Tis the Season to be Grateful: First of all, I want to introduce you to our first post that includes our Month of Gratitude introduction. Karley and I have decided that we will each be doing a Month of Gratitude (both in our homes and here, on the blog). We each made our own Gratitude Advent Calendars for our homes and before every post for the month of December we will let you know what we are grateful for on that particular day – this might take a variety of forms and look different between the two of us but the idea is to acknowledge the gratitude we feel each day.
This post is a compilation post of a lot of random thoughts that have been running through my head over the past few months (well actually years probably but they have been prominent thoughts for a few months).
We Teach Who We Are
The idea of “We Teach Who We Are” is from Parker J. Palmer and encompasses a lot of my beliefs about who I am as a teacher. The main idea is that who we are as a person – our beliefs, values, morals as well as our judgements, perceptions, and misconceptions – shape how we teach and interact with the students in our classroom and that it is important to be aware of this.
So for me I know that I am a very positive, high energy, light-hearted and caring person but I am also very emotional, self-critical and often self-centred. In the classroom my positive characteristics shine through to my students and I have often been a confidant to many students in need. I also need to be aware that I have to constantly remind myself to listen generously before speaking and remind myself that it is not just my stories that matter but those of the other teachers/students that I am speaking with – Yes, I’m one of those people who often have a story that relates directly to your story and I want to share it the second you are finished. (Ironically, it is also one of my biggest pet peeves when people do this to me.) This is something that I’m working on as I know that it can negatively affect our classroom community.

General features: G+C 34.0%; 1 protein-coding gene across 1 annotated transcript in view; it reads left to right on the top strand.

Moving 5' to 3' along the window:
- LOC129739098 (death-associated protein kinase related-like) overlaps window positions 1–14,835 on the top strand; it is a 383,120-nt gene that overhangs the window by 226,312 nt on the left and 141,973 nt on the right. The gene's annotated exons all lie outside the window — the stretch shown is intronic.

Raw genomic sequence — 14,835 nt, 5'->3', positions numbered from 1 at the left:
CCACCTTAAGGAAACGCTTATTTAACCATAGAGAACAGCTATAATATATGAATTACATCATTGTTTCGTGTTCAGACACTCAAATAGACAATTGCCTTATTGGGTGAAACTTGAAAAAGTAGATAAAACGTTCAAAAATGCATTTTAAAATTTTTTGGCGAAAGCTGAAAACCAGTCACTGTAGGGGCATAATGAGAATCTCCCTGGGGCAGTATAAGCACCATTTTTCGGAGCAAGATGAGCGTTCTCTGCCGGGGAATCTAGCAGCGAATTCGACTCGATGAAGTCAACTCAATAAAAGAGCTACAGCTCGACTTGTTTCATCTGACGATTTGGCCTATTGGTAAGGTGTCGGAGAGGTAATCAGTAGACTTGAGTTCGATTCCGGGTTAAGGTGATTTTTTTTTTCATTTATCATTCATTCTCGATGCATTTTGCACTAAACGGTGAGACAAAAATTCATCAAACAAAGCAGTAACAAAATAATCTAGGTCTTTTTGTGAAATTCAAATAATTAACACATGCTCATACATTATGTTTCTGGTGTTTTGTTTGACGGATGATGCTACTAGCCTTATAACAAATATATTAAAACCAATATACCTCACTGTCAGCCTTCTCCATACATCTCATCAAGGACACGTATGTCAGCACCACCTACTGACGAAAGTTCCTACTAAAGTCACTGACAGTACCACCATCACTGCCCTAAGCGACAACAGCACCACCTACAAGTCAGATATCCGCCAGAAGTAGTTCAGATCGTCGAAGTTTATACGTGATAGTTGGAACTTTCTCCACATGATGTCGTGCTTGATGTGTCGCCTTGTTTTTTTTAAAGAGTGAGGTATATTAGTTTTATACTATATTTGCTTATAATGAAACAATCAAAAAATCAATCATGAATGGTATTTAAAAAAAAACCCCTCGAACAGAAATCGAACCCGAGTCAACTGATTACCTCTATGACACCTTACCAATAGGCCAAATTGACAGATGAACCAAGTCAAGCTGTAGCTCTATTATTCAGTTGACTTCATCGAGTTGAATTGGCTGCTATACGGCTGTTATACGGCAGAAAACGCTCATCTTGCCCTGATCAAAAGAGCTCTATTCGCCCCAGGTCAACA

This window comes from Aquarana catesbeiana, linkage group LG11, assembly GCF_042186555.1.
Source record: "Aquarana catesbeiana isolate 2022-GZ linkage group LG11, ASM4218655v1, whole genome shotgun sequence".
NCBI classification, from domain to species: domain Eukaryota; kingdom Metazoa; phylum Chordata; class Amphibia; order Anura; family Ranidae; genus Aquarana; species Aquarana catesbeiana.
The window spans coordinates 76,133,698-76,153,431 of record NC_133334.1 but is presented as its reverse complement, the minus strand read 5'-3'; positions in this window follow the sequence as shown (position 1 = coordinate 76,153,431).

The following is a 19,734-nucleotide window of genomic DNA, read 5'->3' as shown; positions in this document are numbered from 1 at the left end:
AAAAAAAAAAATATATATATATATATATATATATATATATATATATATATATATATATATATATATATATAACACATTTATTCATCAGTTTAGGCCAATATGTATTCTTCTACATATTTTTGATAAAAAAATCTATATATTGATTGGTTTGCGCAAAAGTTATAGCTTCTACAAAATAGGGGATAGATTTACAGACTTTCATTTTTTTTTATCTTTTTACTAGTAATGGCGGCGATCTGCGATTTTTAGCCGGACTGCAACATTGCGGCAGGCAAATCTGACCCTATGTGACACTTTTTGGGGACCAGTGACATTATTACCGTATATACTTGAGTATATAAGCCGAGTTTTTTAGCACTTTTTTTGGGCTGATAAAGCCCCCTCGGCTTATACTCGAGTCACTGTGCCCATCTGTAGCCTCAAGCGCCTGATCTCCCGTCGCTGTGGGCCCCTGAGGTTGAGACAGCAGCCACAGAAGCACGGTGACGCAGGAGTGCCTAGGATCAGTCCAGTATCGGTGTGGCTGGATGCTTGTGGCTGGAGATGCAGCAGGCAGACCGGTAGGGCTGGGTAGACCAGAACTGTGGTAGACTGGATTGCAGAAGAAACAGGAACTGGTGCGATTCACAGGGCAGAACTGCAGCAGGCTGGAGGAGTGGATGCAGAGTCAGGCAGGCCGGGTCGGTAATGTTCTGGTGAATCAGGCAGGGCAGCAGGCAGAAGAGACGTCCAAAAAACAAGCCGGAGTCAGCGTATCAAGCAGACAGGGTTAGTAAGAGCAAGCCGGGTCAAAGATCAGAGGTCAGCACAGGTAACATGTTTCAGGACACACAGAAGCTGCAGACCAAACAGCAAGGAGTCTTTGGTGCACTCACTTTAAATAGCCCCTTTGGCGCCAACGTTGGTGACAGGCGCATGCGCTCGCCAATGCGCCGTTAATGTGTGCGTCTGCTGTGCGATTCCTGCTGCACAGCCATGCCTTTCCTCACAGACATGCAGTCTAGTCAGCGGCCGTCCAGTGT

This is a word that we often used in our research to represent the state of being and becoming at the same time. Being a new (and young) teacher I know that I am constantly in this state of be~coming at work but I am also very much in this state in my “outside” life. I’ve heard and read a lot about using your 20’s as a time for trial and error and working at becoming your “best you.” Over the past few months of really taking this advice to heart, I’ve started to work really hard to live by my morals and values at all times – this isn’t always easy of course but I think I’m learning so much from just trying to be a better me. One of my profs at university described Kohlberg’s “Six Levels of Moral Development” by explaining how she would always follow the speed limit in a school zone knowing that it was for a universal good but when she was alone on a highway and trying to get home following the speed limit would be done more for “following the rules” purposes and therefore sometimes she was more likely to break the rules.